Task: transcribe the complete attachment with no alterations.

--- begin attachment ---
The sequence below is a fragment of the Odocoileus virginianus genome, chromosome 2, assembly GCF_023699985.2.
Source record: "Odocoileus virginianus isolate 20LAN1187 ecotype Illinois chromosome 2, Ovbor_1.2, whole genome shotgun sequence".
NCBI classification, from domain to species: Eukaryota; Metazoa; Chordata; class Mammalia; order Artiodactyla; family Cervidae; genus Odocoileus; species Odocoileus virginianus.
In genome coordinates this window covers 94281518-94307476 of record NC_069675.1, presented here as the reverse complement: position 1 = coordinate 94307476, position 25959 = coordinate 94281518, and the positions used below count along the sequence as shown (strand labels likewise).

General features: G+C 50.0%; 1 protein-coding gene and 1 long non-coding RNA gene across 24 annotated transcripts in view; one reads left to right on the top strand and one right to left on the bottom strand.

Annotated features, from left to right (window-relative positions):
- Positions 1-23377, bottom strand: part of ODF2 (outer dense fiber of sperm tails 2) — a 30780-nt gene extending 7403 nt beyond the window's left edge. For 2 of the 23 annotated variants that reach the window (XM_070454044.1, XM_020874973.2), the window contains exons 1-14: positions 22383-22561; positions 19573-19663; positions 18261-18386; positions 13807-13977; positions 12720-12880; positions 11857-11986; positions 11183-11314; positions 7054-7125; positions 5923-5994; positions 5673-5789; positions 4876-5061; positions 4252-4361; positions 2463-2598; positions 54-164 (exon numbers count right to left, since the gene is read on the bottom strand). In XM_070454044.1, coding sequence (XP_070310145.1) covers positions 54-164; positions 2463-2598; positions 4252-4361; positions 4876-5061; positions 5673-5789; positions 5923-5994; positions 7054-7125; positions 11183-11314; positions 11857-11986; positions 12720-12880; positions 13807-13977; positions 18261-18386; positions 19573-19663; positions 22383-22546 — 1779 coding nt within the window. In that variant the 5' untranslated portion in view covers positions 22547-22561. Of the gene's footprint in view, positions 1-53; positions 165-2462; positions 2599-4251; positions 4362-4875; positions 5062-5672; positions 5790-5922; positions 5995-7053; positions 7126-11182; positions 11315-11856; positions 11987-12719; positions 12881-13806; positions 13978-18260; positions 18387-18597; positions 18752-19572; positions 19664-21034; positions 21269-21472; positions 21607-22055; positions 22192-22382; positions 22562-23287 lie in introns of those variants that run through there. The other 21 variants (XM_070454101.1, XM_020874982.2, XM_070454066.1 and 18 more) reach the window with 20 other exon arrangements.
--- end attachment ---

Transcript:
The sequence below is a fragment of the Odocoileus virginianus genome, chromosome 2, assembly GCF_023699985.2.
Source record: "Odocoileus virginianus isolate 20LAN1187 ecotype Illinois chromosome 2, Ovbor_1.2, whole genome shotgun sequence".
NCBI classification, from domain to species: Eukaryota; Metazoa; Chordata; class Mammalia; order Artiodactyla; family Cervidae; genus Odocoileus; species Odocoileus virginianus.
In genome coordinates this window covers 94281518-94307476 of record NC_069675.1, presented here as the reverse complement: position 1 = coordinate 94307476, position 25959 = coordinate 94281518, and the positions used below count along the sequence as shown (strand labels likewise).

General features: G+C 50.0%; 1 protein-coding gene and 1 long non-coding RNA gene across 24 annotated transcripts in view; one reads left to right on the top strand and one right to left on the bottom strand.

Annotated features, from left to right (window-relative positions):
- Positions 1-23377, bottom strand: part of ODF2 (outer dense fiber of sperm tails 2) — a 30780-nt gene extending 7403 nt beyond the window's left edge. For 2 of the 23 annotated variants that reach the window (XM_070454044.1, XM_020874973.2), the window contains exons 1-14: positions 22383-22561; positions 19573-19663; positions 18261-18386; positions 13807-13977; positions 12720-12880; positions 11857-11986; positions 11183-11314; positions 7054-7125; positions 5923-5994; positions 5673-5789; positions 4876-5061; positions 4252-4361; positions 2463-2598; positions 54-164 (exon numbers count right to left, since the gene is read on the bottom strand). In XM_070454044.1, coding sequence (XP_070310145.1) covers positions 54-164; positions 2463-2598; positions 4252-4361; positions 4876-5061; positions 5673-5789; positions 5923-5994; positions 7054-7125; positions 11183-11314; positions 11857-11986; positions 12720-12880; positions 13807-13977; positions 18261-18386; positions 19573-19663; positions 22383-22546 — 1779 coding nt within the window. In that variant the 5' untranslated portion in view covers positions 22547-22561. Of the gene's footprint in view, positions 1-53; positions 165-2462; positions 2599-4251; positions 4362-4875; positions 5062-5672; positions 5790-5922; positions 5995-7053; positions 7126-11182; positions 11315-11856; positions 11987-12719; positions 12881-13806; positions 13978-18260; positions 18387-18597; positions 18752-19572; positions 19664-21034; positions 21269-21472; positions 21607-22055; positions 22192-22382; positions 22562-23287 lie in introns of those variants that run through there. The other 21 variants (XM_070454101.1, XM_020874982.2, XM_070454066.1 and 18 more) reach the window with 20 other exon arrangements.